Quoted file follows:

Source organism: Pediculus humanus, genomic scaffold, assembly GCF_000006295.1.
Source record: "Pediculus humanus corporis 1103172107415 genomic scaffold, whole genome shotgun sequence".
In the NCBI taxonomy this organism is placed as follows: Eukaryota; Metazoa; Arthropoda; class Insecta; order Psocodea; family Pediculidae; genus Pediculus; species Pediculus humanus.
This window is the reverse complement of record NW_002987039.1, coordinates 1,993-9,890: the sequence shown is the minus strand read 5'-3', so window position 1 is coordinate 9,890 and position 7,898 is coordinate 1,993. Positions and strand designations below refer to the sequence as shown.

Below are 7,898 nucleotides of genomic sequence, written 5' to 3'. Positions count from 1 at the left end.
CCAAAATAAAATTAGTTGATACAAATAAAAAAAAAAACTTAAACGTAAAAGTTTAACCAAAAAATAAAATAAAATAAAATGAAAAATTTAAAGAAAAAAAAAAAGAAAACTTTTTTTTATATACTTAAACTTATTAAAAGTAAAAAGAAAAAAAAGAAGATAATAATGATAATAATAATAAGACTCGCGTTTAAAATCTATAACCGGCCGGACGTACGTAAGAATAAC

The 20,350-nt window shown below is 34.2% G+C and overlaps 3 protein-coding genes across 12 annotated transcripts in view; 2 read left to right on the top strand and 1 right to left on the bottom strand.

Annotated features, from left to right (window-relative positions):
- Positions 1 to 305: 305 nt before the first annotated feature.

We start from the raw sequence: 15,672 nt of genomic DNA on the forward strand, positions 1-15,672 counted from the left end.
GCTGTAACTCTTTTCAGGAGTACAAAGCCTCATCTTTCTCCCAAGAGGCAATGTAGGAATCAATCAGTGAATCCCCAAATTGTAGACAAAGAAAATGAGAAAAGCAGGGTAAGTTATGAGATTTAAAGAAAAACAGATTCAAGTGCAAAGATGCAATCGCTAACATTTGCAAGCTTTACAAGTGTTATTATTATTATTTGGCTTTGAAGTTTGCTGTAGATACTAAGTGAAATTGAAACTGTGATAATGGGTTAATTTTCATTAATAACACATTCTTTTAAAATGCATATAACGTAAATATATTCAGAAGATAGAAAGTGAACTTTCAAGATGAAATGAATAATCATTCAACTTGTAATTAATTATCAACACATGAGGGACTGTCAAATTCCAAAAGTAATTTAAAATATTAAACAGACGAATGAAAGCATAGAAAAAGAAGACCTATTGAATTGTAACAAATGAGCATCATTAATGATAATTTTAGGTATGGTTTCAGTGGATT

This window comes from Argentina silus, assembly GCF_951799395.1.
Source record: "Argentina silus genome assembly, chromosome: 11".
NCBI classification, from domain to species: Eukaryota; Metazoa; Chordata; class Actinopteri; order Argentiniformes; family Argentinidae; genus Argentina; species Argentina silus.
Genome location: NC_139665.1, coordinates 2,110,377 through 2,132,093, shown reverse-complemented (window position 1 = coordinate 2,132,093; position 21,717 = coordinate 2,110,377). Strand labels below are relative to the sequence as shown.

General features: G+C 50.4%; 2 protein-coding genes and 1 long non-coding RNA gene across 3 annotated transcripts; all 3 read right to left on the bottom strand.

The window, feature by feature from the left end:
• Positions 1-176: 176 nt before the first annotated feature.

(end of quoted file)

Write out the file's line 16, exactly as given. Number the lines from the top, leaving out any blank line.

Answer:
General features: G+C 50.4%; 2 protein-coding genes and 1 long non-coding RNA gene across 3 annotated transcripts; all 3 read right to left on the bottom strand.